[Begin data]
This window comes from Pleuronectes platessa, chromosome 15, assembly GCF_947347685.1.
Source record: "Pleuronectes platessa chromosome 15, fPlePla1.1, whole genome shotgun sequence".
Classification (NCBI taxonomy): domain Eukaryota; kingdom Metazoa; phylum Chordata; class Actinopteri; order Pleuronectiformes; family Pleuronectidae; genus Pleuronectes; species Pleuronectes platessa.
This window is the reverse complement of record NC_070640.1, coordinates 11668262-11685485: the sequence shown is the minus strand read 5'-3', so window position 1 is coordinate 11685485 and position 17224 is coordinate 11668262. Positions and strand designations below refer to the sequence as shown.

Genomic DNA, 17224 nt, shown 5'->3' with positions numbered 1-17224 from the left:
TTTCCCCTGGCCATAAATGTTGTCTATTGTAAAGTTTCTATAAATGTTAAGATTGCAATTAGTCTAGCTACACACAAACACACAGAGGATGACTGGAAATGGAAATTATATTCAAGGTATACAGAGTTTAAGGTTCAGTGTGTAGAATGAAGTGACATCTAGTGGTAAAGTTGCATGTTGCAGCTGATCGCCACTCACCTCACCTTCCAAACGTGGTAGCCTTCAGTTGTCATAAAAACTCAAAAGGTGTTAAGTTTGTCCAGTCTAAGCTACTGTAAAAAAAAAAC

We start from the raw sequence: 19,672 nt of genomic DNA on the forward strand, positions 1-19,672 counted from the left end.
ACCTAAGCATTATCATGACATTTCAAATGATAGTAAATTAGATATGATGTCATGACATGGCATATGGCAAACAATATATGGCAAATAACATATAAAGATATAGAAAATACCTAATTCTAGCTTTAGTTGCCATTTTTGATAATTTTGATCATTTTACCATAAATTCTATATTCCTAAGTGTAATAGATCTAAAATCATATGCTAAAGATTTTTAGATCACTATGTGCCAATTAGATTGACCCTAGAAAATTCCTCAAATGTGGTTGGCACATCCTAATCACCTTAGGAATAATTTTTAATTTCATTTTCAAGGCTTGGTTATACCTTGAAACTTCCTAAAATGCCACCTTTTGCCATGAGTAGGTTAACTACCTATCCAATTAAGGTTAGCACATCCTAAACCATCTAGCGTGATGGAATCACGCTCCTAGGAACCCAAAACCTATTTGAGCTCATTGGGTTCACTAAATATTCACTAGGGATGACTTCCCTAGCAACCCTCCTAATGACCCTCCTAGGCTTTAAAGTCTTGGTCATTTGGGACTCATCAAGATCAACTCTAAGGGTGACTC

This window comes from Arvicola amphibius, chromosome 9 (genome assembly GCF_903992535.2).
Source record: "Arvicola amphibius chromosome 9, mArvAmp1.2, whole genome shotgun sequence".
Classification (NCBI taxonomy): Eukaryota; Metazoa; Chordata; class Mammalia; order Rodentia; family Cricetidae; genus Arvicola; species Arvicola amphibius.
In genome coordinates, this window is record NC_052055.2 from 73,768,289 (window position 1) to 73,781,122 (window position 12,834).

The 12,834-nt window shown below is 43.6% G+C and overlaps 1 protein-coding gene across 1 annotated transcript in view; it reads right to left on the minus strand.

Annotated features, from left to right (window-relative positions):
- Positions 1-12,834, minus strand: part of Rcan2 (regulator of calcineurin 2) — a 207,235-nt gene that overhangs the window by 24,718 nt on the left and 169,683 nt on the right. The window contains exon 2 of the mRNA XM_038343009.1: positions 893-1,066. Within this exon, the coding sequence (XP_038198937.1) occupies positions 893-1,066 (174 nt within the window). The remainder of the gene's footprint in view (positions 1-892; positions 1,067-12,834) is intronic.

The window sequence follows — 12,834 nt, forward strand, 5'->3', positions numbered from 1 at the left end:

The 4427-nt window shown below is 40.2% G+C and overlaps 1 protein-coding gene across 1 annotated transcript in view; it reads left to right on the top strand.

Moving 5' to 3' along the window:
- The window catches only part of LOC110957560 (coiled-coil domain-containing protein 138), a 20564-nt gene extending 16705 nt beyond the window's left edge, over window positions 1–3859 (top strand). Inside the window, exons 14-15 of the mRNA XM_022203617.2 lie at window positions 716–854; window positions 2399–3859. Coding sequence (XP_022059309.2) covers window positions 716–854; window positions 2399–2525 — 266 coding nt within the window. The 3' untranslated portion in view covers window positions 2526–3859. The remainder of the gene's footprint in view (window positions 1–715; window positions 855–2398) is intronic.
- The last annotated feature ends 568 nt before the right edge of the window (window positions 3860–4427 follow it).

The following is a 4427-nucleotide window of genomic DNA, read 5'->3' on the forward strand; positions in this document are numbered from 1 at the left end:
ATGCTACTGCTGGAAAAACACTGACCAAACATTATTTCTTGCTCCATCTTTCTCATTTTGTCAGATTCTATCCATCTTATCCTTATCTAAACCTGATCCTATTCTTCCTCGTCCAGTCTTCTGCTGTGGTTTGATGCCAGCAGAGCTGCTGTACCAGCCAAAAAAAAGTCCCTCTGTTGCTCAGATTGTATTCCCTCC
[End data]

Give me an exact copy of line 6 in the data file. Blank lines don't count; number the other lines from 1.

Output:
TTTCCCCTGGCCATAAATGTTGTCTATTGTAAAGTTTCTATAAATGTTAAGATTGCAATTAGTCTAGCTACACACAAACACACAGAGGATGACTGGAAATGGAAATTATATTCAAGGTATACAGAGTTTAAGGTTCAGTGTGTAGAATGAAGTGACATCTAGTGGTAAAGTTGCATGTTGCAGCTGATCGCCACTCACCTCACCTTCCAAACGTGGTAGCCTTCAGTTGTCATAAAAACTCAAAAGGTGTTAAGTTTGTCCAGTCTAAGCTACTGTAAAAAAAAAAC